There is no instrument for measuring the pressure of the Ether, which is probably millions of times greater: it is altogether too uniform for direct apprehension. A deep-sea fish has probably no means of apprehending the existence of water, it is too uniformly immersed in it: and that is our condition in regard to the Ether.
Ether and Reality: A Series of Discourses on the Many Functions of the Ether of Space (1925), 28.
Science quotes on:  |  Apprehension (26)  |  Condition (356)  |  Continuity (38)  |  Direct (225)  |  Ether (35)  |  Existence (456)  |  Fish (120)  |  Greater (288)  |  Instrument (144)  |  Mean (809)  |  Means (579)  |  Measurement (174)  |  Pressure (63)  |  Regard (305)  |  Sea (308)  |  Time (1877)  |  Water (481)

There is probably no other science which presents such different appearances to one who cultivates it and to one who does not, as mathematics. To this person it is ancient, venerable, and complete; a body of dry, irrefutable, unambiguous reasoning. To the mathematician, on the other hand, his science is yet in the purple bloom of vigorous youth, everywhere stretching out after the “attainable but unattained” and full of the excitement of nascent thoughts; its logic is beset with ambiguities, and its analytic processes, like Bunyan’s road, have a quagmire on one side and a deep ditch on the other and branch off into innumerable by-paths that end in a wilderness.
In 'The Theory of Transformation Groups', (A review of Erster Abschnitt, Theorie der Transformationsgruppen (1888)), Bulletin New York Mathematical Society (1893), 2 (First series), 61.
Science quotes on:  |   (2863)  |  Ambiguity (17)  |  Analytic (10)  |  Ancient (189)  |  Appearance (140)  |  Attain (125)  |  Bloom (9)  |  Body (537)  |  Branch (150)  |  John Bunyan (5)  |  Complete (204)  |  Cultivate (19)  |  Different (577)  |  Dry (57)  |  End (590)  |  Everywhere (94)  |  Excitement (50)  |  Innumerable (55)  |  Irrefutable (4)  |  Logic (287)  |  Mathematician (387)  |  Mathematics (1328)  |  Nascent (3)  |  Nature Of Mathematics (80)  |  On The Other Hand (34)  |  Other (2236)  |  Path (144)  |  Person (363)  |  Present (619)  |  Process (423)  |  Purple (3)  |  Reason (744)  |  Reasoning (207)  |  Road (64)  |  Science (3879)  |  Side (233)  |  Stretch (39)  |  Thought (953)  |  Unambiguous (5)  |  Venerable (7)  |  Vigorous (20)  |  Wilderness (45)  |  Youth (101)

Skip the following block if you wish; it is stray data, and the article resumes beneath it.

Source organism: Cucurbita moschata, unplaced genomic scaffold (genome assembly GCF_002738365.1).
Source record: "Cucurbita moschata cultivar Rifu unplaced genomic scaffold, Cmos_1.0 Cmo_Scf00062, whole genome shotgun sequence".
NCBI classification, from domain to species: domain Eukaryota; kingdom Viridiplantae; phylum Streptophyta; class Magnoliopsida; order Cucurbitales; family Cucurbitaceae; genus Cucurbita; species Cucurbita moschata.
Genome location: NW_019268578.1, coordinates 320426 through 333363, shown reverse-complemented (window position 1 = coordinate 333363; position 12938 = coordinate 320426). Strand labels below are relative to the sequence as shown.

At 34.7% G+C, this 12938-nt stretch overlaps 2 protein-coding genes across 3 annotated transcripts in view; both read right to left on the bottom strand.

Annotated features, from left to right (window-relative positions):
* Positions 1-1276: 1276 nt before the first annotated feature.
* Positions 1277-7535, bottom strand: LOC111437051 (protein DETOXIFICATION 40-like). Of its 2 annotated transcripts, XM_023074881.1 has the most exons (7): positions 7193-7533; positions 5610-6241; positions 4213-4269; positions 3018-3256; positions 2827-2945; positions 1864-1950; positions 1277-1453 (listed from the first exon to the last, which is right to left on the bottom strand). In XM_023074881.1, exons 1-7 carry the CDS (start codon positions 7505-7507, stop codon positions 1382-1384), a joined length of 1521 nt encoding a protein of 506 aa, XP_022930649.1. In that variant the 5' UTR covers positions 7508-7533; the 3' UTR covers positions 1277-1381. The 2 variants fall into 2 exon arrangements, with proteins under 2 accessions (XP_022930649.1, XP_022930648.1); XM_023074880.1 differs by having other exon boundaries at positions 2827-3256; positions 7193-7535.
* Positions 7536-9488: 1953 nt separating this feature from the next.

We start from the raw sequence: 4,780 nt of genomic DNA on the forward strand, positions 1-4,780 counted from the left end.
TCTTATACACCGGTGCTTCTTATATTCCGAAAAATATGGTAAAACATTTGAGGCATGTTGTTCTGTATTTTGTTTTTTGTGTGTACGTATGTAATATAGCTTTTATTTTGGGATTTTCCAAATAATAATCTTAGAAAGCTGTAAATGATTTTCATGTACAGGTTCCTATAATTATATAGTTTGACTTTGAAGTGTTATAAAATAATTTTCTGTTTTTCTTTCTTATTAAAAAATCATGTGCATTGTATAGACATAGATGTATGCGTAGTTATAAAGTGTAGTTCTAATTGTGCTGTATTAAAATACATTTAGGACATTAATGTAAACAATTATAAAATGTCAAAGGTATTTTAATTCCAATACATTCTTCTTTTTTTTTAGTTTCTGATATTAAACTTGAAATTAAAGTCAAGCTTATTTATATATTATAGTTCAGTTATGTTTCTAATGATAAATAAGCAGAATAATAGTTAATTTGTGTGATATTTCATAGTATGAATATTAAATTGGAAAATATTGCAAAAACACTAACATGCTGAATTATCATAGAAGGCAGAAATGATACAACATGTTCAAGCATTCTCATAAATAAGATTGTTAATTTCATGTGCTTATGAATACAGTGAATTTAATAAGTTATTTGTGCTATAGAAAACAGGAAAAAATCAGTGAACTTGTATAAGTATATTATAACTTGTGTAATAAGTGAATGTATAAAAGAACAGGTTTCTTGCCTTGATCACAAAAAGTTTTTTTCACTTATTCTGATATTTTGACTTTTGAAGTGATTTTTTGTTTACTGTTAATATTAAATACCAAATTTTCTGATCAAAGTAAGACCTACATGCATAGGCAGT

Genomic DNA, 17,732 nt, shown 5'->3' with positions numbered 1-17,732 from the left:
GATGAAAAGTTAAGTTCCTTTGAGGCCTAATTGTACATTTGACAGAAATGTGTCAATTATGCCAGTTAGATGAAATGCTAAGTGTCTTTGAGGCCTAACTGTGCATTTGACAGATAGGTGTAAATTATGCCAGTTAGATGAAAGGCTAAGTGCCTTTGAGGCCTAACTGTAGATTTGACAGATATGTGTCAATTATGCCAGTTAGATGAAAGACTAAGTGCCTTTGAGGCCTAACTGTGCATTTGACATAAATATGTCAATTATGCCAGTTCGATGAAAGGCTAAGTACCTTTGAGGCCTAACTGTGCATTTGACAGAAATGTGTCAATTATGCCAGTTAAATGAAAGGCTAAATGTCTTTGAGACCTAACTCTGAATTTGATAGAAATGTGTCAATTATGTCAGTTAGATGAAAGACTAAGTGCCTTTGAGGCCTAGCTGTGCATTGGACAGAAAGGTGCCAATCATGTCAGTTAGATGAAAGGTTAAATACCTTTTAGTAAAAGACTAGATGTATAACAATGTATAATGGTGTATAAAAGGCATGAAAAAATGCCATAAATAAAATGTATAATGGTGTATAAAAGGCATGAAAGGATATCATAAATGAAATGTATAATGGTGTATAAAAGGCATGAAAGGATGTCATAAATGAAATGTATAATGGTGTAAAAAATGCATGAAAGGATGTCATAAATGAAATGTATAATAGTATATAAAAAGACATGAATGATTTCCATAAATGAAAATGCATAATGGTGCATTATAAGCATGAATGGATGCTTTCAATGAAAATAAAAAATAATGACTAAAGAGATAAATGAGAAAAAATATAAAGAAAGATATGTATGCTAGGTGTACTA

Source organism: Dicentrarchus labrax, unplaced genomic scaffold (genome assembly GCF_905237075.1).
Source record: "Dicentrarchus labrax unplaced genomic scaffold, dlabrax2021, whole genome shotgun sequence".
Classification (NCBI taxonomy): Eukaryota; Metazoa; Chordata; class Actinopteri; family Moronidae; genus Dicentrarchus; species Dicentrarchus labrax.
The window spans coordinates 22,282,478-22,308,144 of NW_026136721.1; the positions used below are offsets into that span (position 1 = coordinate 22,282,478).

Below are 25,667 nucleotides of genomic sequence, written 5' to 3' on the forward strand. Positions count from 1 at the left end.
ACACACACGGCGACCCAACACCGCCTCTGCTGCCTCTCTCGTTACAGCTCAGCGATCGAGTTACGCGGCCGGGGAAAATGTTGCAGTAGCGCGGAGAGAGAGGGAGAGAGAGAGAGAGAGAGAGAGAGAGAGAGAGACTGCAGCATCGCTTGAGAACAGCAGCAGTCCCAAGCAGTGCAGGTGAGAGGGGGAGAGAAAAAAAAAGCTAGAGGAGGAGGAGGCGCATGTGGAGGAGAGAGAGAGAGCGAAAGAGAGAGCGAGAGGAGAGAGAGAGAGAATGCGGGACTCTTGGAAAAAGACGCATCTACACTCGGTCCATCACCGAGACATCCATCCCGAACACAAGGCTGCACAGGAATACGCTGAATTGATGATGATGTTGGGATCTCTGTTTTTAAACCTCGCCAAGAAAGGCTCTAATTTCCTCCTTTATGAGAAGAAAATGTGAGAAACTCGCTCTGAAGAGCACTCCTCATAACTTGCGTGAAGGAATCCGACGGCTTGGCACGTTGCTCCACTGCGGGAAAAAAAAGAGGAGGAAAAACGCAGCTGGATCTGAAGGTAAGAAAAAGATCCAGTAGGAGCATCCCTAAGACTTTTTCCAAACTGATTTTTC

There rolls the deep where grew the tree.
O earth, what changes hast thou seen!
There where the long street roars, hath been
The stillness of the central sea.
The hills are shadows, and they flow
From form to form, and nothing stands;
They melt like mist, the solid lands,
Like clouds they shape themselves and go.
In Memoriam A. H. H. (1850), canto 123. Collected in Alfred Tennyson and William James Rolfe (ed.) The Poetic and Dramatic works of Alfred, Lord Tennyson (1898), 194.
Science quotes on:  |  Central (80)  |  Change (593)  |  Cloud (104)  |  Earth (996)  |  Flow (83)  |  Form (959)  |  Hill (20)  |  Land (115)  |  Long (790)  |  Melting (6)  |  Mist (14)  |  Nothing (966)  |  Roar (5)  |  Roll (40)  |  Sea (308)  |  Seeing (142)  |  Shadow (72)  |  Shape (72)  |  Solid (116)  |  Stand (274)  |  Stillness (5)  |  Street (23)  |  Themselves (433)  |  Tree (246)

There’s Nature and she’s going to come out the way She is. So therefore when we go to investigate we shouldn’t predecide what it is we’re looking for only to find out more about it. Now you ask: “Why do you try to find out more about it?” If you began your investigation to get an answer to some deep philosophical question, you may be wrong. It may be that you can’t get an answer to that particular question just by finding out more about the character of Nature. But that’s not my interest in science; my interest in science is to simply find out about the world and the more I find out the better it is, I like to find out...
…...
Science quotes on:  |   (2863)  |  Answer (366)  |  Ask (411)  |  Begin (260)  |  Better (486)  |  Character (243)  |  Do (1908)  |  Find (998)  |  Find Out (21)  |  Finding Out (5)  |  Interest (386)  |  Investigate (103)  |  Investigation (230)  |  Looking (189)  |  More (2559)  |  Nature (1926)  |  Particular (76)  |  Philosophical (23)  |  Question (621)  |  Science (3879)  |  Simply (53)  |  Try (283)  |  Way (1217)  |  Why (491)  |  World (1774)  |  Wrong (234)

There’s no value in digging shallow wells in a hundred places. Decide on one place and dig deep ... If you leave that to dig another well, all the first effort is wasted and there is no proof you won’t hit rock again.
Quoted in Kim Lim (ed.), 1,001 Pearls of Spiritual Wisdom: Words to Enrich, Inspire, and Guide Your Life (2014), 258
Science quotes on:  |   (2863)  |  All (4108)  |  Decide (41)  |  Dig (21)  |  Digging (11)  |  Effort (227)  |  First (1283)  |  Hit (20)  |  Hundred (229)  |  Leave (130)  |  Place (177)  |  Proof (287)  |  Rock (161)  |  Shallow (8)  |  Value (365)  |  Waste (101)